Student Theses and Dissertations


Yanxiang Zhao

Date of Award


Document Type


Degree Name

Doctor of Philosophy (PhD)

RU Laboratory

Kuriyan Laboratory


Organisms that span evolutionary space utilize an assembly of proteins (the replicase) in a coordinated effort to faithfully replicate their genomes. This chromosomal replicase consists of three functionally distinct subassemblies. The first of these is the polymerase/exonuclease complex, which harbors DNA synthesis and proofreading activities. The second functional complex is the sliding clamp which adopts a ring-shaped structure, composed of either two or three protomers. It confers processivity onto the polymerase subunit by tethering it to the template. The third complex is the clamp loader complex, which loads the sliding clamp onto DNA using energy from ATP binding and hydrolysis. This thesis analyses the structures of two important components of the chromosomal replicase assembly through X-ray crystallography and molecular dynamics simulations. First, a crystal structure of the DNA polymerase from archaebacterium Desulfurococcus Tok (D. Tok Pol) was solved at 2.4 A. The structure revealed its similarity to that of the DNA polymerase from bacteriophage RB69 in spite of a low sequence identity between these two members of the Pol II family of DNA polymerases. Secondly, a series of molecular dynamics simulations were performed on the sliding clamps from Escherichia coli and Streptococcus pyogenes. The studies demonstrated that one subunit of the dimeric clamp, when the other subunit is absent, would relax to a structure of reduced curvature ("open" state) when compared to its structure in the dimer ("closed" state). Free energy calculations suggest that this spontaneous structural change is driven by higher angle and dihedral energies in the "closed" state. This finding led to the hypothesis that sliding clamps are spring-loaded rings that relax during the loading reaction when one of their oligomeric interfaces is disrupted by the clamp loader complex. Lastly, deconvolution of X-ray diffraction data from a perfectly merohedrally twinned crystal was used to improve the structure of the human sliding clamp in complex with a peptide derived from p2iWAF1/clp\ a DNA replication inhibitor, from a resolution of 2.6 A to a resolution of 2.3 A.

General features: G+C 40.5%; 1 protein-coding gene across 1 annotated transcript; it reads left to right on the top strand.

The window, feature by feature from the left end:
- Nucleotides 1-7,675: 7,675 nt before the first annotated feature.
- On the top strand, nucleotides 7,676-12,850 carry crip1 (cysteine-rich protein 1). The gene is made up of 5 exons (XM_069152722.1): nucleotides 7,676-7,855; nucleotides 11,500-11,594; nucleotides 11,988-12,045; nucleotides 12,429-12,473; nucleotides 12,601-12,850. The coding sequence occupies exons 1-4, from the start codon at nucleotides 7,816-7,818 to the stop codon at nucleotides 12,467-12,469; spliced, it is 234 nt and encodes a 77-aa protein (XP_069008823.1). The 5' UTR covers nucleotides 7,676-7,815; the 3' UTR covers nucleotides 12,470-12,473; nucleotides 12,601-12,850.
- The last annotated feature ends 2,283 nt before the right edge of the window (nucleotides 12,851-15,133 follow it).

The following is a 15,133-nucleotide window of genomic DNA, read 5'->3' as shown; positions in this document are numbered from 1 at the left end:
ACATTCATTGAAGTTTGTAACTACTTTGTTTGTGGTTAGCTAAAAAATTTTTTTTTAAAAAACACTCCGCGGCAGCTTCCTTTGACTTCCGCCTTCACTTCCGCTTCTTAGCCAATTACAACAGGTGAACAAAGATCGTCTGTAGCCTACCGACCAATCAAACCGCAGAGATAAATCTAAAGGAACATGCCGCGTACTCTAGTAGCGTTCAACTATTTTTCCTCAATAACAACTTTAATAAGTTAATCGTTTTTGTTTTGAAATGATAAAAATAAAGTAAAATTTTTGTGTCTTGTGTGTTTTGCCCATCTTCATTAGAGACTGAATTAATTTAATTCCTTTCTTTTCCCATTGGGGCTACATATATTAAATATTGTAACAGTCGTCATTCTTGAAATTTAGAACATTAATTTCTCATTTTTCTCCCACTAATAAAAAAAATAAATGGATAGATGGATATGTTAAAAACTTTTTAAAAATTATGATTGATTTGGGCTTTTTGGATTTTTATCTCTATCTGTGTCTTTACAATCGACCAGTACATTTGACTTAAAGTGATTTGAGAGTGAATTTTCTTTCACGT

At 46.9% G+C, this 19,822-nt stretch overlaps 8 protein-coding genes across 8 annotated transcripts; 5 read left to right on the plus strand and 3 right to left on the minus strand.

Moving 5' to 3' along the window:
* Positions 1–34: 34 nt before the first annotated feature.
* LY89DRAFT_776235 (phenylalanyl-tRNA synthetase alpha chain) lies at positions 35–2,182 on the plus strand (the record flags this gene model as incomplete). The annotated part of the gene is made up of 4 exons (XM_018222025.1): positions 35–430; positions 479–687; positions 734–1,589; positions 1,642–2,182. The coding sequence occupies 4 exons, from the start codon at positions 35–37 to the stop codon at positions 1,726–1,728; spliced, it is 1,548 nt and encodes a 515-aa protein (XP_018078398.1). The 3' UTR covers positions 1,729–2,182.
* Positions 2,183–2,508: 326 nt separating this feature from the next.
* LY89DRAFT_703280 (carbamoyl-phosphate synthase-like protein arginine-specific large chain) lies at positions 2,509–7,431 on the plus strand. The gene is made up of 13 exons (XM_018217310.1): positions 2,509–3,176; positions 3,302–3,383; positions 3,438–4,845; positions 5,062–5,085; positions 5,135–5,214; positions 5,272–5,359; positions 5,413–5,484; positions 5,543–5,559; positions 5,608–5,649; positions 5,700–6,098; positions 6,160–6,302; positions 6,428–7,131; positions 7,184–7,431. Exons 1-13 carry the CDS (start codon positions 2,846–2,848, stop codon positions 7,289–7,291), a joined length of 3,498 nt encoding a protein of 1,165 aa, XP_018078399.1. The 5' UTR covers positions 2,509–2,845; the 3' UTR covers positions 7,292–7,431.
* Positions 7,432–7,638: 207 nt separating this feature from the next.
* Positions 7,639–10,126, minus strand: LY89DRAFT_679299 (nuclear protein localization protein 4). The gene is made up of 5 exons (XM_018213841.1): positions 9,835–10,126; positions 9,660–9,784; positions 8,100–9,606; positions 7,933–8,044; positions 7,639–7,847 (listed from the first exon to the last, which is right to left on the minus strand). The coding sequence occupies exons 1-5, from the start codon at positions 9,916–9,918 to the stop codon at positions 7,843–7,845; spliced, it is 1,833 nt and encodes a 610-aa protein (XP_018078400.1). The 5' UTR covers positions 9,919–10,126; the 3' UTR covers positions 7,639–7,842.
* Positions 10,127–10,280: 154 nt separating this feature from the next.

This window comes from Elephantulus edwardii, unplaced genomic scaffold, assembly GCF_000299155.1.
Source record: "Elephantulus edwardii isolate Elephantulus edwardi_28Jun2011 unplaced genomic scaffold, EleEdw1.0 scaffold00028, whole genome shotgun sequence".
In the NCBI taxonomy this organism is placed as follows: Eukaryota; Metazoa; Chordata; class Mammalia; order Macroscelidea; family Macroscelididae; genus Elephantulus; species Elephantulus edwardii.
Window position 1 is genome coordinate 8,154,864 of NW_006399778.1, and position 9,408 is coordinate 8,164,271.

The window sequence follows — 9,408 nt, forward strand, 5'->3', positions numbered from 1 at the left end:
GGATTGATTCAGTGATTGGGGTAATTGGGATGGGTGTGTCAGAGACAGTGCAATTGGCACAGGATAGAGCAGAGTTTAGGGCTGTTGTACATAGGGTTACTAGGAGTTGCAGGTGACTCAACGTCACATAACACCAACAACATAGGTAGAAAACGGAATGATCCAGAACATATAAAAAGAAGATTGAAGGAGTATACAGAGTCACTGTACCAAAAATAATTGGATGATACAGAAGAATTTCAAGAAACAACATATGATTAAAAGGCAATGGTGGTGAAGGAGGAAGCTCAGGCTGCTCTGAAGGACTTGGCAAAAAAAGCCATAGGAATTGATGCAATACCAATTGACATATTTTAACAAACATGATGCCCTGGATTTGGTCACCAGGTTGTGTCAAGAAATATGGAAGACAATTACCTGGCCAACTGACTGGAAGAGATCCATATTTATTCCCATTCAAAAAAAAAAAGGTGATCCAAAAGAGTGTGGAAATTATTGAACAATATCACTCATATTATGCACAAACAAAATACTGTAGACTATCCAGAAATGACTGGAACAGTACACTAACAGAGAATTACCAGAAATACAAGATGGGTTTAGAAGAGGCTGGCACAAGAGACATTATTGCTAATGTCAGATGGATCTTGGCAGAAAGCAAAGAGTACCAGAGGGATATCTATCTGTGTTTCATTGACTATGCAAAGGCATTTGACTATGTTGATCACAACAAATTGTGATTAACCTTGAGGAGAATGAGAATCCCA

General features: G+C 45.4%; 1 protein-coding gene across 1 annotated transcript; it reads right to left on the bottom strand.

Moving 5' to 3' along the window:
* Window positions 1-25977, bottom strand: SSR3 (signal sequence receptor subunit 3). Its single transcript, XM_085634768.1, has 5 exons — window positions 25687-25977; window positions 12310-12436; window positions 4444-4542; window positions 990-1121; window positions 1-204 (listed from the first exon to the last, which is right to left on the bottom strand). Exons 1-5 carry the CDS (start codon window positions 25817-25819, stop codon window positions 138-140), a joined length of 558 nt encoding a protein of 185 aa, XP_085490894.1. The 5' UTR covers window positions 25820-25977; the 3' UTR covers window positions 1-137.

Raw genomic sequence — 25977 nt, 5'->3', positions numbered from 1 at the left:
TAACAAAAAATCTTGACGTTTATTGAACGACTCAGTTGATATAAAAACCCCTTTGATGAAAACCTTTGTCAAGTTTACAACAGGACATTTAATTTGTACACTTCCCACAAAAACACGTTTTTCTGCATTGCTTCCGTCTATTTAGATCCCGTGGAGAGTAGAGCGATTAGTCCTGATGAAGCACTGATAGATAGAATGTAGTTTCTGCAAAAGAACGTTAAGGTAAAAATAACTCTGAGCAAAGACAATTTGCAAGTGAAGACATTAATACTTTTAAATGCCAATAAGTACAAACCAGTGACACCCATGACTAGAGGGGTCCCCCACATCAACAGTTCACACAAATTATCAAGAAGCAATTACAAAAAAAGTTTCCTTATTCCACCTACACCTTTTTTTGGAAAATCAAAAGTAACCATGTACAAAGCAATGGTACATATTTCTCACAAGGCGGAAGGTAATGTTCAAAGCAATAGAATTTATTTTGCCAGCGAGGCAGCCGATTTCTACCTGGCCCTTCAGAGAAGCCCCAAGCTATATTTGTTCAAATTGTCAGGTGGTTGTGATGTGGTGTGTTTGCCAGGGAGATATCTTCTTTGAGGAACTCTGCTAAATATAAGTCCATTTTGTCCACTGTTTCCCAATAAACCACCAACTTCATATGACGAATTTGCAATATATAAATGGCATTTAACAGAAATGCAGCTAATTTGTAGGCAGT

A thesis presented to the faculty of The Rockefeller University in partial fulfilment of the requirements for the degree of Doctor of Philosophy

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